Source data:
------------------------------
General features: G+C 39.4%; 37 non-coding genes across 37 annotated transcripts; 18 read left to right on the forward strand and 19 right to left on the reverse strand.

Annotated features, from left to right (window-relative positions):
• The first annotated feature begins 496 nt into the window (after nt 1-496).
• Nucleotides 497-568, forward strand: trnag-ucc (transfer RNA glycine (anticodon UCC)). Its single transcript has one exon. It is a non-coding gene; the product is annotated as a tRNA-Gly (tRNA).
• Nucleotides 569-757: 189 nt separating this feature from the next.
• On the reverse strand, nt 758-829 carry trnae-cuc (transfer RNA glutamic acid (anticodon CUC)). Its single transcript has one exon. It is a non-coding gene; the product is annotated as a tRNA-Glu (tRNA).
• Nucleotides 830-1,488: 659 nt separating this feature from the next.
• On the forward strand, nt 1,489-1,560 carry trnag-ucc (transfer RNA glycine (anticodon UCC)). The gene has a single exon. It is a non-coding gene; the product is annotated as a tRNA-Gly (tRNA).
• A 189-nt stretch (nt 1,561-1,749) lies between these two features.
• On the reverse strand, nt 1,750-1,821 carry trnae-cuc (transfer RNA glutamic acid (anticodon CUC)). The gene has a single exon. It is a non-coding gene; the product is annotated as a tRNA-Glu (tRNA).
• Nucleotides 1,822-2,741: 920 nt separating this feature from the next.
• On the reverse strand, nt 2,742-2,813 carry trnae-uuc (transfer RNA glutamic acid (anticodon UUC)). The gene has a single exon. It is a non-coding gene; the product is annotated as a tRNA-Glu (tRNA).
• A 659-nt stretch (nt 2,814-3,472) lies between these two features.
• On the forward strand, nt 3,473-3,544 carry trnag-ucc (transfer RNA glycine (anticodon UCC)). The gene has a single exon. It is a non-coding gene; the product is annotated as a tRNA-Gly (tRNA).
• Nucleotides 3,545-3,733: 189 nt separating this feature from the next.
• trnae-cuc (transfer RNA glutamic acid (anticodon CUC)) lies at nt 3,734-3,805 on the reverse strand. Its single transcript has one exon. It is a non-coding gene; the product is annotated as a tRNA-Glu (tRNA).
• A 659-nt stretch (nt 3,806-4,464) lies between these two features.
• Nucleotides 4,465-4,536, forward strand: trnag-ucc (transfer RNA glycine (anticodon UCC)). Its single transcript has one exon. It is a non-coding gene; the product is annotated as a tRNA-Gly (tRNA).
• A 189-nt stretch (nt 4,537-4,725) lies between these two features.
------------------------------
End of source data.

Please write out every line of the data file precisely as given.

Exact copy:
General features: G+C 39.4%; 37 non-coding genes across 37 annotated transcripts; 18 read left to right on the forward strand and 19 right to left on the reverse strand.

Annotated features, from left to right (window-relative positions):
• The first annotated feature begins 496 nt into the window (after nt 1-496).
• Nucleotides 497-568, forward strand: trnag-ucc (transfer RNA glycine (anticodon UCC)). Its single transcript has one exon. It is a non-coding gene; the product is annotated as a tRNA-Gly (tRNA).
• Nucleotides 569-757: 189 nt separating this feature from the next.
• On the reverse strand, nt 758-829 carry trnae-cuc (transfer RNA glutamic acid (anticodon CUC)). Its single transcript has one exon. It is a non-coding gene; the product is annotated as a tRNA-Glu (tRNA).
• Nucleotides 830-1,488: 659 nt separating this feature from the next.
• On the forward strand, nt 1,489-1,560 carry trnag-ucc (transfer RNA glycine (anticodon UCC)). The gene has a single exon. It is a non-coding gene; the product is annotated as a tRNA-Gly (tRNA).
• A 189-nt stretch (nt 1,561-1,749) lies between these two features.
• On the reverse strand, nt 1,750-1,821 carry trnae-cuc (transfer RNA glutamic acid (anticodon CUC)). The gene has a single exon. It is a non-coding gene; the product is annotated as a tRNA-Glu (tRNA).
• Nucleotides 1,822-2,741: 920 nt separating this feature from the next.
• On the reverse strand, nt 2,742-2,813 carry trnae-uuc (transfer RNA glutamic acid (anticodon UUC)). The gene has a single exon. It is a non-coding gene; the product is annotated as a tRNA-Glu (tRNA).
• A 659-nt stretch (nt 2,814-3,472) lies between these two features.
• On the forward strand, nt 3,473-3,544 carry trnag-ucc (transfer RNA glycine (anticodon UCC)). The gene has a single exon. It is a non-coding gene; the product is annotated as a tRNA-Gly (tRNA).
• Nucleotides 3,545-3,733: 189 nt separating this feature from the next.
• trnae-cuc (transfer RNA glutamic acid (anticodon CUC)) lies at nt 3,734-3,805 on the reverse strand. Its single transcript has one exon. It is a non-coding gene; the product is annotated as a tRNA-Glu (tRNA).
• A 659-nt stretch (nt 3,806-4,464) lies between these two features.
• Nucleotides 4,465-4,536, forward strand: trnag-ucc (transfer RNA glycine (anticodon UCC)). Its single transcript has one exon. It is a non-coding gene; the product is annotated as a tRNA-Gly (tRNA).
• A 189-nt stretch (nt 4,537-4,725) lies between these two features.